We generally just go out and find a nice green limb hanging over the water. 1" thick is about perfect. Then take about 50-60# test, and tie a nice large hook on it (sorry, it don't know numeric sizes as I just buy them after looking at them. The round part of the hook should be about the size of a quarter though). The line should be about 4 to 5 feet long. I very often put no sinkers on the line, and if I do, it's not much. Usually the bait will drag it down. As for bait . . . catfish will bit almost anything :). The best bait we've used was cut up beef heart. Very often though we'll just take the fish heads from smaller fish we've cleaned, and hook the heads onto the lines. Check your lines every 5 or 6 hours and the limb will be tugging (usually anyways) if they're a fish on there. Largest I've ever caught myself on a limb/bush line was about 35-40 lbs. A guy at our camp caught one about 70 lbs one year though.
 

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Hi MgMorden
When you use the 50 or 60lb. test line is it the mono or the black braided type line? If you are using only 5 or 6 feet of line you would be in shallow water wouldn't you? I thought you would tie the line to the limb and throw it out as far as you can. In you opion which way is better?
Thanks Drags
 

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Tying to tree limbs works well where there's tree limbs to tie to, but I do my limblining where there are no trees.

I cut poles that are somewhere around 12-14 ft. long and slender. I've used willow, hickory, birch, persimmon, and mimosa. I like willow best, but so do the beavers, so if I use willow, I'm going to loose some to the beavers. They don't seem to bother the other types of limbs much.

I stick the poles in the mud, and wire them to old submurged stumps. I limbline flooded creek channels where lakes have been flooded, and my poles are far from the shore line for the most part. The stumps are where trees once lined a creek.

I like 180 pound test tarred line, a one once round sinker above a real large swivel. I don't remember the size of the swivel, but they aren't the ones you usually find at the local tackle shop....they came from a place called Memphis Net, there a website for it. My weight and swivel are close to the surface, and some might be a foot or so below the surface. I put my hook, on a loop below the swivel. I can change hooks easily like that, and hooks need to be checked often because the points and barbs will deteriorate pretty quickly over the time they are in the water.

I used to use 7/0 kahle hooks, but had alot of trouble with them being straightened or being broken, and switched to a saltwater circle hook....I can't remember for sure , but seems like they were 12/0's. They worked well, but the points and barbs still didn't last long.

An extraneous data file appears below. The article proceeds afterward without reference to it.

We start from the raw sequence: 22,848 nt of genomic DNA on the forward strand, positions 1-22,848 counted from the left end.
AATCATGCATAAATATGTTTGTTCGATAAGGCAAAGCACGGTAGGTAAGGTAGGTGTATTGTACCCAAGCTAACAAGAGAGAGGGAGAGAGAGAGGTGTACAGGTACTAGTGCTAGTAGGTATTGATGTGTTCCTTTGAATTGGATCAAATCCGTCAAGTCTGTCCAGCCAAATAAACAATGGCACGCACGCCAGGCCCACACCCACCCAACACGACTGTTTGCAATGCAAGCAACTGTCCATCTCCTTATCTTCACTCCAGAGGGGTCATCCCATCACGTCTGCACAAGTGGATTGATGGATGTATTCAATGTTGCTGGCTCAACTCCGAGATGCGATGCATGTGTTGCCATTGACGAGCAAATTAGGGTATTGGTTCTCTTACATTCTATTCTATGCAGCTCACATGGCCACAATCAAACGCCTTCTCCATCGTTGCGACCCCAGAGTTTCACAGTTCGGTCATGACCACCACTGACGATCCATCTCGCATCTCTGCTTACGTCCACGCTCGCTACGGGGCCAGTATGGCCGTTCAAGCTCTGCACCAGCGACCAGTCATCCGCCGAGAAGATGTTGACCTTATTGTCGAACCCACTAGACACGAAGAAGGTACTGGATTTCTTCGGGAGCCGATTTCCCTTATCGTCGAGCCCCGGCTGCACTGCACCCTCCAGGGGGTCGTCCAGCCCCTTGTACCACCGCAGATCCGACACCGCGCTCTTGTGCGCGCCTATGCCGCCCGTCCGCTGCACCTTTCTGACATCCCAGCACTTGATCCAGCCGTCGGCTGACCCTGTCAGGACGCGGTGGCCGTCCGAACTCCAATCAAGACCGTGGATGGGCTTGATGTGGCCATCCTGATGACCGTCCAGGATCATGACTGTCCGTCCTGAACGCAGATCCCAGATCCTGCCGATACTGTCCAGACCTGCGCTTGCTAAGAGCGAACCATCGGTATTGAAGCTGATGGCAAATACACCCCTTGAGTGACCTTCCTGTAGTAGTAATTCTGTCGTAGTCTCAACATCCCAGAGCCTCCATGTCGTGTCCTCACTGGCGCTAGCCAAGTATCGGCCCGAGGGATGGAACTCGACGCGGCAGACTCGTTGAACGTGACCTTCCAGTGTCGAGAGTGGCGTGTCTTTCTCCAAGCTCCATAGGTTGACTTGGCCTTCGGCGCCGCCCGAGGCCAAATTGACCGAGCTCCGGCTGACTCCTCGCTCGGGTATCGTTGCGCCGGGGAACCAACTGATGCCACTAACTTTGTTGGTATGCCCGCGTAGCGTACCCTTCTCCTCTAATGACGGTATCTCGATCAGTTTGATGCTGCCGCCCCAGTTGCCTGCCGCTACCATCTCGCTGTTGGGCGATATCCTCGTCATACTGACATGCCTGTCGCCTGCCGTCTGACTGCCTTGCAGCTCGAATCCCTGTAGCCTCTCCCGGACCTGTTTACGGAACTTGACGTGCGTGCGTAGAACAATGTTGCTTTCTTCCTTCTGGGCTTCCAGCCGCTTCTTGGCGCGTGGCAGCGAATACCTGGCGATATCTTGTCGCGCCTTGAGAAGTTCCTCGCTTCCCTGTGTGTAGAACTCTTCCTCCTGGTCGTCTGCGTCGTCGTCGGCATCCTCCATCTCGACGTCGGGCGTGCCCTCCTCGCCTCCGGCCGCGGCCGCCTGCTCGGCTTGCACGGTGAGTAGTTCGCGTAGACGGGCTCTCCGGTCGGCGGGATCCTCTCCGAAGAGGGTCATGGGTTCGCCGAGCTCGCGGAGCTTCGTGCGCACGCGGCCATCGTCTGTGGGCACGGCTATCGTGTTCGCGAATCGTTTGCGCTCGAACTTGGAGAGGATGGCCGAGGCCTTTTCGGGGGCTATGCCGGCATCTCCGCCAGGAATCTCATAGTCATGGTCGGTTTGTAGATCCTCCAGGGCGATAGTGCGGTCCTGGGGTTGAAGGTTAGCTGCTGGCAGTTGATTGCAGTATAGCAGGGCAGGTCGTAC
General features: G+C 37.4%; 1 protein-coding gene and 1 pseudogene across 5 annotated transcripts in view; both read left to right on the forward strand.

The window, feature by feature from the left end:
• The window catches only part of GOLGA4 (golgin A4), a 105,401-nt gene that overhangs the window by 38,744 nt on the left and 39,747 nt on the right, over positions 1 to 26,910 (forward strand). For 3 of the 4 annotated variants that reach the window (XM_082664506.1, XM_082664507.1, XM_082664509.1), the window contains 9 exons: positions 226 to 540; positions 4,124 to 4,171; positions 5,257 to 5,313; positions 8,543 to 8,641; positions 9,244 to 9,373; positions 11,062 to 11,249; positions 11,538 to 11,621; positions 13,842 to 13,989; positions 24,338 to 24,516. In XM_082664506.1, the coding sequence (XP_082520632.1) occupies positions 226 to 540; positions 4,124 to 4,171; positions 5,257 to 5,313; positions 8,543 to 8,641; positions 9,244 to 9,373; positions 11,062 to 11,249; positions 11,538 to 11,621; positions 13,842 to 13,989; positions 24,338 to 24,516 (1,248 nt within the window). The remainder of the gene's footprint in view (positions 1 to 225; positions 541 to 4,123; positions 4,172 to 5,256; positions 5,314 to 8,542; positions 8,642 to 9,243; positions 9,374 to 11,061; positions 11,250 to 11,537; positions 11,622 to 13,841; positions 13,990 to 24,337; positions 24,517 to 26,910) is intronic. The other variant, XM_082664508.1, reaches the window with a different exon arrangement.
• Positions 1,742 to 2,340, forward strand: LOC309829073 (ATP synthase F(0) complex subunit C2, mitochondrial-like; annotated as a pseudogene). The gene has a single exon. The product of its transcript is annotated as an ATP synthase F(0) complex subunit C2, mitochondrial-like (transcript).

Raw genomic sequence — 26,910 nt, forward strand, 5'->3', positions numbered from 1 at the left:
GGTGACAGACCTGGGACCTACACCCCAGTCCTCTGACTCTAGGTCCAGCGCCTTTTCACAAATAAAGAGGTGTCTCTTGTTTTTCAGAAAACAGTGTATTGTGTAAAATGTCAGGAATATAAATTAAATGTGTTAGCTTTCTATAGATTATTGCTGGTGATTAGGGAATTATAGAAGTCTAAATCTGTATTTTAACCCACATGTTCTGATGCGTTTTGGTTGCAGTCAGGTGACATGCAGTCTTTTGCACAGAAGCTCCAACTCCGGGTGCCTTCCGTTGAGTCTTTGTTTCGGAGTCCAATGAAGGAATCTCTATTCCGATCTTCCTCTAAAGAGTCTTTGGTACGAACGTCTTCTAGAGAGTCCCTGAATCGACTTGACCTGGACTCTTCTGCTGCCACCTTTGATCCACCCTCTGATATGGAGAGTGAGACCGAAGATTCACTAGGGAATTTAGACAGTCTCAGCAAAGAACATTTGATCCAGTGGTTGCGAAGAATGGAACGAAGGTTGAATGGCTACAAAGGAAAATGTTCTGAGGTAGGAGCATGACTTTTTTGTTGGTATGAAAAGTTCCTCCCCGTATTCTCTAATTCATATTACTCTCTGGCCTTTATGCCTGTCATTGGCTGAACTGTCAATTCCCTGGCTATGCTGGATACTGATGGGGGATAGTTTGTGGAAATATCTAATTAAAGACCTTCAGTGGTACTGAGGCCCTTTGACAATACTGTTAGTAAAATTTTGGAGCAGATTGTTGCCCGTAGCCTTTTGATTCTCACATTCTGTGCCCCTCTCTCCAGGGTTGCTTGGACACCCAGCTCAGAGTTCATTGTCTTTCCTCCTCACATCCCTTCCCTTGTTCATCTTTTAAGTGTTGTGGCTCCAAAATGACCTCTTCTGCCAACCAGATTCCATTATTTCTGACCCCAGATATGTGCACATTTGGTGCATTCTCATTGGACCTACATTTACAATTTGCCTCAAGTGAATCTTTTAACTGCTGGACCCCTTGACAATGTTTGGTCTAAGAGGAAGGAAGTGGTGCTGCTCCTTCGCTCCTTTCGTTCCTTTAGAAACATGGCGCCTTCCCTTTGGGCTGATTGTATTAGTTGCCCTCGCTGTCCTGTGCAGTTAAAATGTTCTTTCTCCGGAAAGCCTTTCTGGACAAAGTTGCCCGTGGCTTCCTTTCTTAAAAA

I tried some new eagle claw hooks last spring, I believe the line of hooks are called pinnacle, and they are stainless steel circle hooks. I like them very well, and I believe I used the 12/0's.

Sorry I'm not positive about some things here, but my stuff is down in the barn. I can check things later if you really need more detail. You can find those stainless hooks on the Eagle Claw website.

I catch some nice fish, and even though it seems like I use some big equipment, I still get my ass whipped. I have hooks broken off, lines broken, poles broken. About the only thing that hasn't failed are those big swivels and the stainless hooks.

I use live perch, bream, bluegills....whatever you wanna call em. All sizes from about 3 inches to as big as they get. If I don't use live bait, I'm just feeding the turtles.
 

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Use limb lines for cats on Mo. river. drive boat up to set and check. if you use blood or liver you will catch cats, if craw fish or worms, bass, white bass, gar, carp, sturgeon, saugar, or anything else that swims in Mo. river. As a matter of fact, it was in the paper that a bull shark was caught in the Mo. river around St. Jo. Big one too.
Have also used limb lines to catch gators when I lived in Lafitte La. Used rotten chicken, that was their favorite. My friend had a licence to catch gators because he owned land. Got a 12' one day. His biggest is a 14'. It was quite an experience in a 16' boat.
 

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Hey Guys, bush lining is a favorite of mine, I'd rather bush line than fish with a rod and reel. 7/0 mustad is my favorite hook, the gamakatsu octopus 4x 7/0 worked good but if you run them for a few days running the darn barbs rusted clear off! the mustads need to be sharpened when you get'em but they really hold up well.

Hey P.Dog, what kind of leader material did you guys use down there for them gators? What size hook did you use? Have to have some awful heavy equipment to hold them buggers I'm sure!
Take it easy
The hermit
 

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Hey Hermit,
If I recall they just used a stout braided line, it was black, can't say what it was made of. For a hook it was a big one, about 2" inside diamiter. And hook had to be made of plain steel. Because when you hook a small one, you just cut the line and the biologists say that the gator stomach acid will disolve it in 6 mos. they say it does not hurt them. I guess they are as tough as they look.
 

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We use limblines a lot. I prefer black tared line with a pyramid or bank sinker with a octopus circle.